One of our readers kindly suggested that Wovember should give exposure to independent wool growers & their wares. This is something on which we have definitely focused on previous years, but in all the information residing here, perhaps the relevant articles are not terrible easy to find! We have added a SEARCH form to the top right hand of the website which should hopefully make it easier for you to look for specific articles, and today we thought we might provide a handy refresher on some of the small-producers previously featured on WOVEMBER! We shall be adding links to these amazing comrades under the Small Producers heading to the right, and if you want to join in with the Knit British Breed Swatch KAL but don’t know where to begin, maybe a ball of yarn from one of these folks is the place to start!
Jane, whom many of you will remember from the amazing Woolsack project and subsequent website (also a fantastic resource if you are looking for information on producers of woollen goods) wrote for WOVEMBER about the North Ronaldsay Spinning Mill from which you can buy wool from North Ronaldsay sheep, spun on North Ronaldsay itself.
WOVEMBER has featured Pete Glanville speaking about Shetland Organics; this is a co-operative of crofters in Shetland committed to growing Shetland wool organically. Ronnie Eunson whose rams are pictured above is another member of this collective and you can buy Shetland Organics wool here.
If you want to take things a step further and buy farm-fresh fleece from a trusted source, you could re-read Louise’s fantastic profile on Kate Graham of Shankend Farm and an additional piece about Kate’s experiences of sheep farming. Kate’s sponsorship programme enables you to buy wool fresh from the farm and you can find out all about it by joining the Shankend Ravelry group.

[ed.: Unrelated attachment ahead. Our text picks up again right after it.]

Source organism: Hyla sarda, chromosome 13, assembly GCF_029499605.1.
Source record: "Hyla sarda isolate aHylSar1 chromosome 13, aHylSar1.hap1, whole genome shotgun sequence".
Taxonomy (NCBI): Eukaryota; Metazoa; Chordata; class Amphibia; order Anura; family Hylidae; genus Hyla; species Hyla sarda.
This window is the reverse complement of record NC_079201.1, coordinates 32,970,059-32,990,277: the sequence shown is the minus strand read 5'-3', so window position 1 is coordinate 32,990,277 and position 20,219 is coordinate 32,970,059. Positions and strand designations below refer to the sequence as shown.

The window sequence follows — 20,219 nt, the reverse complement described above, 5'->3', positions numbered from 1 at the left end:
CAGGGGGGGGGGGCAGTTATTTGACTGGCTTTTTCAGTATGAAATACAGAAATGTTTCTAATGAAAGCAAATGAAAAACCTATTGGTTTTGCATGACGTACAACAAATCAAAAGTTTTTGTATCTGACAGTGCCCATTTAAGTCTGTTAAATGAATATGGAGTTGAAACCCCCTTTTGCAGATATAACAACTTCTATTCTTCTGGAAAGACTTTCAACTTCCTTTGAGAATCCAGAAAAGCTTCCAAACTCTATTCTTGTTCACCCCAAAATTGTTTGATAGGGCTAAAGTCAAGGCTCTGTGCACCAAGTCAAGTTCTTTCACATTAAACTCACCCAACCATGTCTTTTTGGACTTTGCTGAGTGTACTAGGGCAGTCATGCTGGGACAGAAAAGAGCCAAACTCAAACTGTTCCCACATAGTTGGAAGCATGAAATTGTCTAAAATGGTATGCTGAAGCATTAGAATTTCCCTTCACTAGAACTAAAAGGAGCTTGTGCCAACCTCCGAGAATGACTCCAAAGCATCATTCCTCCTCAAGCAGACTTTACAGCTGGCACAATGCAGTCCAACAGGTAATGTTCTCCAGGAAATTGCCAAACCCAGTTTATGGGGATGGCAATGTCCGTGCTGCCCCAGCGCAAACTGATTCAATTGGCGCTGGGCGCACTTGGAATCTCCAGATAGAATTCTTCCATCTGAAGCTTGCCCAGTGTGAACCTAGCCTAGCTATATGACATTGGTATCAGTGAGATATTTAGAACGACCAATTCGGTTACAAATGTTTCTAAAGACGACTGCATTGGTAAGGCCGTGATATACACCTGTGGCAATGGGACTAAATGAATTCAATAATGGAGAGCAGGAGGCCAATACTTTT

WOVEMBER has also previously featured Julia Desch and her Wensleydale Long Wool sheep from Sussex and you can buy her wool here.
Another small producer whom we have previously featured is Pam Hall, Herdwick shepherd and wool worker. You can buy yarns from Pam’s Herdwick sheep flock via her website or from The Wool Clip in Cumbria.
In 2013, Kate allowed WOVEMBER to republish her wondrous Q&A with Magnus Holburn, a shepherd growing beautiful wool on the isle of Foula. You can buy Foula wool here.
Another small producer whom we featured here on WOVEMBER is Louise Fairburn, a Lincoln Longwool Shepherd who was famously married in a beautiful wool dress created from her very own flock. You can buy Louise Fairburn’s Lincoln Longwool here.
In 2012 WOVEMBER also profiled Laura Rosenzweig who collects and sorts wool from local shepherds. Here are some of the woollen products developed by Laura from this wool.
This list wouldn’t be complete without including Sue Blacker who is the managing director at The Natural Fibre Company and Blacker Yarns. She has previously contributed to WOVEMBER describing the work that goes into designing yarns and growing her own wool, amongst many other things and is a wealth of woolly knowledge. Here are links to customers and partners on the Natural Fibre Company website – small producers of woollen goods with whom the Natural Fibre Company has worked – and to the Blacker Yarns website, where you can buy many 100% wool yarns that ultimately began life on smallholdings and sheep farms all over the UK.
This is by no means a comprehensive list of small producers of 100% WOOL goods in the UK, but we hope that it’s useful for you to see these Wovember features all together in one place; many of the folks mentioned above have featured in more than one post, so it’s worth searching for the names of shepherds and makers whose woolly stories particularly speak to you! Our small-producers list will continue to grow throughout the month, and we hope that the series will bring you close to some of the amazing people who are working hard to put traceable wool into our hands.